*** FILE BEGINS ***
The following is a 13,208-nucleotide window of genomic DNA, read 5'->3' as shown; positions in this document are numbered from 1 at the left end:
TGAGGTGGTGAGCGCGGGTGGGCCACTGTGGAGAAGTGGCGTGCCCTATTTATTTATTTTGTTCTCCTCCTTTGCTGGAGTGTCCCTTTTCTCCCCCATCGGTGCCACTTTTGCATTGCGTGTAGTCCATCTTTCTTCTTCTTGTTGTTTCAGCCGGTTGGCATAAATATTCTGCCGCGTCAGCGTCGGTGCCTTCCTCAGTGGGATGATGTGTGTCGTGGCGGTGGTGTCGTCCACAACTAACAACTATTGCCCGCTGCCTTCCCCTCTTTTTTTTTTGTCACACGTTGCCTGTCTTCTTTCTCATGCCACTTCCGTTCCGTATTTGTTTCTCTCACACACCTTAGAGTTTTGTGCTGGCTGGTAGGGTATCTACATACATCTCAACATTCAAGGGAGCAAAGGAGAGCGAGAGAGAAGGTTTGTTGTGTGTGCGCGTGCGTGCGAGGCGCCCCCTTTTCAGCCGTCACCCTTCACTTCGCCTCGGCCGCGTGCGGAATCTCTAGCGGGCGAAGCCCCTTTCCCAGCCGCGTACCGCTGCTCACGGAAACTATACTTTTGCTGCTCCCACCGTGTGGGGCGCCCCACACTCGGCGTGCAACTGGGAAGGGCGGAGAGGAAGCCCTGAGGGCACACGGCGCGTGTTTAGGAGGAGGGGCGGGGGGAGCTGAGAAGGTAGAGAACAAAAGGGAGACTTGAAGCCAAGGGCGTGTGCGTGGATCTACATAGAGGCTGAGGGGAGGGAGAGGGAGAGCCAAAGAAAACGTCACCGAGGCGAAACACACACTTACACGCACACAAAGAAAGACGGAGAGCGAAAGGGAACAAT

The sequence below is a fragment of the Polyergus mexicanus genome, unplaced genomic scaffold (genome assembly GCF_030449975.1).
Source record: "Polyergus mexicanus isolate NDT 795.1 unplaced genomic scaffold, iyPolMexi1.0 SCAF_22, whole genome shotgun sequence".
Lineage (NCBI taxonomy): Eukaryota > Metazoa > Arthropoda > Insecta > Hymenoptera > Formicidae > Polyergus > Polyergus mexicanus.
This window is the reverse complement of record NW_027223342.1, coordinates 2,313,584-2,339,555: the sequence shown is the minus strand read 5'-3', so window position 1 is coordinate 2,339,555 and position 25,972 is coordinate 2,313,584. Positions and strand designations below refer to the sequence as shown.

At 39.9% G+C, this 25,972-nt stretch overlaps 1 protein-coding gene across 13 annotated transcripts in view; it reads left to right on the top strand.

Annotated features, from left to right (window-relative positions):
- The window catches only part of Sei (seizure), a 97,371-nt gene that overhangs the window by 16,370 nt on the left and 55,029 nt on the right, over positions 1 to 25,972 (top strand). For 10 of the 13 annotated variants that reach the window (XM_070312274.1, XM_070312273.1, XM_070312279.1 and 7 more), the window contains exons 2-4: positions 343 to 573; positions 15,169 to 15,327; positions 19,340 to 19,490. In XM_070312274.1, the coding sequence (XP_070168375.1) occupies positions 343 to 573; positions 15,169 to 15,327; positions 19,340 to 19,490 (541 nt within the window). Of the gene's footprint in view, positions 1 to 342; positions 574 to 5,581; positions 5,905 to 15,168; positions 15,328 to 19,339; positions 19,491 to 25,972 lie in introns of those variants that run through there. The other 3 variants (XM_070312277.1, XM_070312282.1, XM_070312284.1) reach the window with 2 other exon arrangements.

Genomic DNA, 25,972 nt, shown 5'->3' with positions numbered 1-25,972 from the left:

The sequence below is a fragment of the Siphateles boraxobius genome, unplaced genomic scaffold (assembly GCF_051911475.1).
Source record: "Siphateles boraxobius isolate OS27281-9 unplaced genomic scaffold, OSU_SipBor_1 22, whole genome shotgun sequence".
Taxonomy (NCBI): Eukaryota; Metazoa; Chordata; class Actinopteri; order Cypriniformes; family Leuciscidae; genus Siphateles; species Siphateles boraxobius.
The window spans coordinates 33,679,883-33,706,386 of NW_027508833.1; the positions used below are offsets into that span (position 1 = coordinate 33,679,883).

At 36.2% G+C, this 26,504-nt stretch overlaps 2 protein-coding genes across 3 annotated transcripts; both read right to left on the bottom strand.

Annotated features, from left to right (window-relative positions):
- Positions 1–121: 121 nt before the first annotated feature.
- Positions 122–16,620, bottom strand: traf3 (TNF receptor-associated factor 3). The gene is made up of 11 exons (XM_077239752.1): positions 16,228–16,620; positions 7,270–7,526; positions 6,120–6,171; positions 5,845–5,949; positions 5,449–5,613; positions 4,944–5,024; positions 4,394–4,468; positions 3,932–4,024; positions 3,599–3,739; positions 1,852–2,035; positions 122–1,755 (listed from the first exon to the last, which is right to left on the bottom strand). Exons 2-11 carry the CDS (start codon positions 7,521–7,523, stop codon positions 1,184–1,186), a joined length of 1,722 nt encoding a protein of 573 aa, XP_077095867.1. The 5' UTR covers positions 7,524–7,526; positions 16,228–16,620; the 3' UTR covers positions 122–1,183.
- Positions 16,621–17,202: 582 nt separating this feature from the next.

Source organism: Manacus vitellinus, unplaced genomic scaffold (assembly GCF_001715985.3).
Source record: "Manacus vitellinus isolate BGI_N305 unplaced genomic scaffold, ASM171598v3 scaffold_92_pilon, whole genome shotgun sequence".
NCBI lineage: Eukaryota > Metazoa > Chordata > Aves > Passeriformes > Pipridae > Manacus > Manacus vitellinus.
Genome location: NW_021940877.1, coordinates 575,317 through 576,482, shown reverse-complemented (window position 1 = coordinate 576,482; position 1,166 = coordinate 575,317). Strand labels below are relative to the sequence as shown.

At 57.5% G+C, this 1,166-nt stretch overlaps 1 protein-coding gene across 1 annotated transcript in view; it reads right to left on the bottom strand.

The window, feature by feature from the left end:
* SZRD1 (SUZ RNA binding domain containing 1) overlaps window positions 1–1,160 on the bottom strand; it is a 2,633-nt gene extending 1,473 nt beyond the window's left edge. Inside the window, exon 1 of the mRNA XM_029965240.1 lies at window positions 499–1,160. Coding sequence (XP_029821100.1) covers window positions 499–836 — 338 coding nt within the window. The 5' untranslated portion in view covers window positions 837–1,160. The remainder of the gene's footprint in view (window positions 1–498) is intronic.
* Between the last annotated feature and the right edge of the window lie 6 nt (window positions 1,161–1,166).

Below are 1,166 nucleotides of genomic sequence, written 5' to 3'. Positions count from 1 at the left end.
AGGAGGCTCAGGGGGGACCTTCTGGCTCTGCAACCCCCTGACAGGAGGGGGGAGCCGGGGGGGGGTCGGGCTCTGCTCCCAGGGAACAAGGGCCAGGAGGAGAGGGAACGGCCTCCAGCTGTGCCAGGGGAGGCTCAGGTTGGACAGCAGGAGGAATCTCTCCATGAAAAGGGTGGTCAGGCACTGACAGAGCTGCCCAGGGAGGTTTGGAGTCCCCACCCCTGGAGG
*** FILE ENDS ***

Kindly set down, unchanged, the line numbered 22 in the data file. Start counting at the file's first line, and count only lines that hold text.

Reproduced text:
NCBI lineage: Eukaryota > Metazoa > Chordata > Aves > Passeriformes > Pipridae > Manacus > Manacus vitellinus.